It’s all very well to say that “agriculture” and “markets and fairs” fall under the State List of the Seventh Schedule. However, state governments have done very little all these years to remove barriers(hurdles) to trade in farm produce.



Farmers, like any businessmen, should have the freedom to sell their produce to anyone, anywhere and anytime. This, in turn, is also contingent(on condition) upon processors, traders, retailers or exporters being able to buy directly from them.

Unfortunately, most state APMC laws today permit first sale of farm produce to take place only in notified mandis within the particular tehsils or talukas. Buyers, too, need to obtain individual licenses from each APMC in order to transact.

While some states are granting single unified market licenses and allowing direct procurement from farmers, even they require payment of APMC fee — whether or not they are using the infrastructure of the local mandi.

Effectively, then, there is no national market for agricultural commodities. What we have, instead, are some 2,500 markets controlled by commission agents, who mediate between sellers and buyers even when not required.


This arrangement is anathema(dislike) to the spirit of liberalisation and also goes against Article 301 of the Constitution, which envisages freedom of trade and commerce “throughout the territory of India”.

If states haven’t really freed agricultural produce trading even within their own territories, the Centre is well within its rights to enact a law using the provisions of entry 33 of the Concurrent List. The latter specifically deals with agricultural produce, including “foodstuffs”, “cattle fodder” and “raw cotton”.

In an ideal situation, from a cooperative federalism perspective, the initiative for APMC reforms should have come from the states themselves.

TRIVIA- (Cooperative federalism, also known as marble-cake federalism, is a concept of federalism in which federal, state, and local governments interact cooperatively and collectively to solve common problems, rather than making policies separately)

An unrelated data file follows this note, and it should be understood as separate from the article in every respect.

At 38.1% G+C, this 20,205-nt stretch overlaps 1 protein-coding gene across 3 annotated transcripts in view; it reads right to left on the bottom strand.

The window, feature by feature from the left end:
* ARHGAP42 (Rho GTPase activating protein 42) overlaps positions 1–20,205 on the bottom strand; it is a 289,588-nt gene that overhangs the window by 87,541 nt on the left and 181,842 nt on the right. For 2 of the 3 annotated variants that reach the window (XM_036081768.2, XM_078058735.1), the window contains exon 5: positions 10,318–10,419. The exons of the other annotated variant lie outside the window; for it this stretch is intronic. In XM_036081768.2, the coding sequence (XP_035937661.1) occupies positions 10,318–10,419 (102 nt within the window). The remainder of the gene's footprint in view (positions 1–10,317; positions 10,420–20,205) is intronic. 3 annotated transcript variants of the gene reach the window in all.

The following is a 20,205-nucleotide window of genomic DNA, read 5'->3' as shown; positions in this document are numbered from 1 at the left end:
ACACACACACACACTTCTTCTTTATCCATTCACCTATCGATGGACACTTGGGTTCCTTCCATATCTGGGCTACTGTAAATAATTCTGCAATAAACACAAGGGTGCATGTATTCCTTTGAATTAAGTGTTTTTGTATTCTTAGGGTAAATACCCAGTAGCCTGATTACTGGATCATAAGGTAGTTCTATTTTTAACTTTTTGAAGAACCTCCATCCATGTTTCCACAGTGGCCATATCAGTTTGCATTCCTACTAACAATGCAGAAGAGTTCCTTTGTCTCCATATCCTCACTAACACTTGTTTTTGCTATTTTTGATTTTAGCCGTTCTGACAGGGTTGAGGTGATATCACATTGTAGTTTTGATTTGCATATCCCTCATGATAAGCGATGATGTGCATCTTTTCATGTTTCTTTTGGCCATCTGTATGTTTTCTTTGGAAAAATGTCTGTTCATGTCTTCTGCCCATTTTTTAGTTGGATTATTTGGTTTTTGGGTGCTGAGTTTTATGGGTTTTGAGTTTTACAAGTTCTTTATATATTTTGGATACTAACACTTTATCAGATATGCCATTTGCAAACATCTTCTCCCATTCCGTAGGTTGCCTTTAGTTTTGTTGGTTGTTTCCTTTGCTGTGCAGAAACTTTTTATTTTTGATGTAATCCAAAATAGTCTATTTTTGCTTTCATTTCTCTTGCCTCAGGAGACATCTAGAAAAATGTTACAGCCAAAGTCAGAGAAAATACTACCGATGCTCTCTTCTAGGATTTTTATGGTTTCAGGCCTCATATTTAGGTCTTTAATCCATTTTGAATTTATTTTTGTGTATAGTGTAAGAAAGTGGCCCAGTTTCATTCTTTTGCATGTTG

But there have been times — whether it had to do with the Green Revolution or the nod to Bt cotton cultivation in 2002 — when the Centre had to necessarily take the lead.


The Modi government must make it clear that the objective behind its proposed law is not to dismantle(end) APMCs.

Farmers will continue to bring their produce to mandis that have good infrastructure (auction platforms, weighbridges, godowns, etc) and where they are likely to find more buyers (Andhra Pradesh’s Guntur Mirchi Yard for chilli and the Unjha APMC of Gujarat for jeera are good examples). But that should be a matter of choice, both for farmers and buyers.

APMC monopoly(exclusive possession or control of the supply of or trade in a commodity or service) has to go.

Initiative for APMC reforms should have come from states. But it is welcome that Centre is now taking the lead.


3) Spit & shine-


Amid the coronavirus pandemic, the cricket establishment has fired its latest salvo(sudden, vigorous, or aggressive act or series of acts).

On Monday, the technical committee of the International Cricket Council ruled that players can’t use saliva on the ball anymore — an age-old method to shine the ball — but can continue to use their sweat instead.